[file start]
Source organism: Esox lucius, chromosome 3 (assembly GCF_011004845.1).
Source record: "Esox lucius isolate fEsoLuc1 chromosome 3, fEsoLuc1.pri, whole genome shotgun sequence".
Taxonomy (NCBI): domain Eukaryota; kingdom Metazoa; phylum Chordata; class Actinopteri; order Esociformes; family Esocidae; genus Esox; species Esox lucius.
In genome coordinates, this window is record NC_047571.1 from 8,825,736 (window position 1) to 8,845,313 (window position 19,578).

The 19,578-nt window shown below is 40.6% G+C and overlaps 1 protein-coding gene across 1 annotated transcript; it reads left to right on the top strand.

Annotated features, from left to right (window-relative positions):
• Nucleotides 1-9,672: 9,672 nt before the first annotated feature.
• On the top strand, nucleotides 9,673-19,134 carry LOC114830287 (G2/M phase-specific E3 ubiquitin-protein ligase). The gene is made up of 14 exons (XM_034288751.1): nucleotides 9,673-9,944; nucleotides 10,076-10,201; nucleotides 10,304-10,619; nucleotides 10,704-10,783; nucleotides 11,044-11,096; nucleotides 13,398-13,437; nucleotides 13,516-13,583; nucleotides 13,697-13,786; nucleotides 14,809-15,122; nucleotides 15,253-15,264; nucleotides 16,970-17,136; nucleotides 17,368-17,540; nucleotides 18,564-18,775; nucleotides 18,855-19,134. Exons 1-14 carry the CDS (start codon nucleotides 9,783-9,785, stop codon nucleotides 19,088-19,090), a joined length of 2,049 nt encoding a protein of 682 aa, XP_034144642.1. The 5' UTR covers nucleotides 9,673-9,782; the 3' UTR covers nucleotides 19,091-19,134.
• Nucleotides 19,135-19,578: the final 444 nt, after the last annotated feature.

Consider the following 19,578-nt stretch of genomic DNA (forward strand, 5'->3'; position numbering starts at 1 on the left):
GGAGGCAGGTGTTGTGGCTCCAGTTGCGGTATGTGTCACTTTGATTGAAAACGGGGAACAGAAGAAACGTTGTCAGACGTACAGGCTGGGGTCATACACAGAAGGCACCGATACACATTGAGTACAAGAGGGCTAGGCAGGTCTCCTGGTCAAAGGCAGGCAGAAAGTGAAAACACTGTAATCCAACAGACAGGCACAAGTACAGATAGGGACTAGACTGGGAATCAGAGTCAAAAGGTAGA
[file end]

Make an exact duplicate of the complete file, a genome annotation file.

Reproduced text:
Source organism: Esox lucius, chromosome 3 (assembly GCF_011004845.1).
Source record: "Esox lucius isolate fEsoLuc1 chromosome 3, fEsoLuc1.pri, whole genome shotgun sequence".
Taxonomy (NCBI): domain Eukaryota; kingdom Metazoa; phylum Chordata; class Actinopteri; order Esociformes; family Esocidae; genus Esox; species Esox lucius.
In genome coordinates, this window is record NC_047571.1 from 8,825,736 (window position 1) to 8,845,313 (window position 19,578).

The 19,578-nt window shown below is 40.6% G+C and overlaps 1 protein-coding gene across 1 annotated transcript; it reads left to right on the top strand.

Annotated features, from left to right (window-relative positions):
• Nucleotides 1-9,672: 9,672 nt before the first annotated feature.
• On the top strand, nucleotides 9,673-19,134 carry LOC114830287 (G2/M phase-specific E3 ubiquitin-protein ligase). The gene is made up of 14 exons (XM_034288751.1): nucleotides 9,673-9,944; nucleotides 10,076-10,201; nucleotides 10,304-10,619; nucleotides 10,704-10,783; nucleotides 11,044-11,096; nucleotides 13,398-13,437; nucleotides 13,516-13,583; nucleotides 13,697-13,786; nucleotides 14,809-15,122; nucleotides 15,253-15,264; nucleotides 16,970-17,136; nucleotides 17,368-17,540; nucleotides 18,564-18,775; nucleotides 18,855-19,134. Exons 1-14 carry the CDS (start codon nucleotides 9,783-9,785, stop codon nucleotides 19,088-19,090), a joined length of 2,049 nt encoding a protein of 682 aa, XP_034144642.1. The 5' UTR covers nucleotides 9,673-9,782; the 3' UTR covers nucleotides 19,091-19,134.
• Nucleotides 19,135-19,578: the final 444 nt, after the last annotated feature.

Consider the following 19,578-nt stretch of genomic DNA (forward strand, 5'->3'; position numbering starts at 1 on the left):
GGAGGCAGGTGTTGTGGCTCCAGTTGCGGTATGTGTCACTTTGATTGAAAACGGGGAACAGAAGAAACGTTGTCAGACGTACAGGCTGGGGTCATACACAGAAGGCACCGATACACATTGAGTACAAGAGGGCTAGGCAGGTCTCCTGGTCAAAGGCAGGCAGAAAGTGAAAACACTGTAATCCAACAGACAGGCACAAGTACAGATAGGGACTAGACTGGGAATCAGAGTCAAAAGGTAGA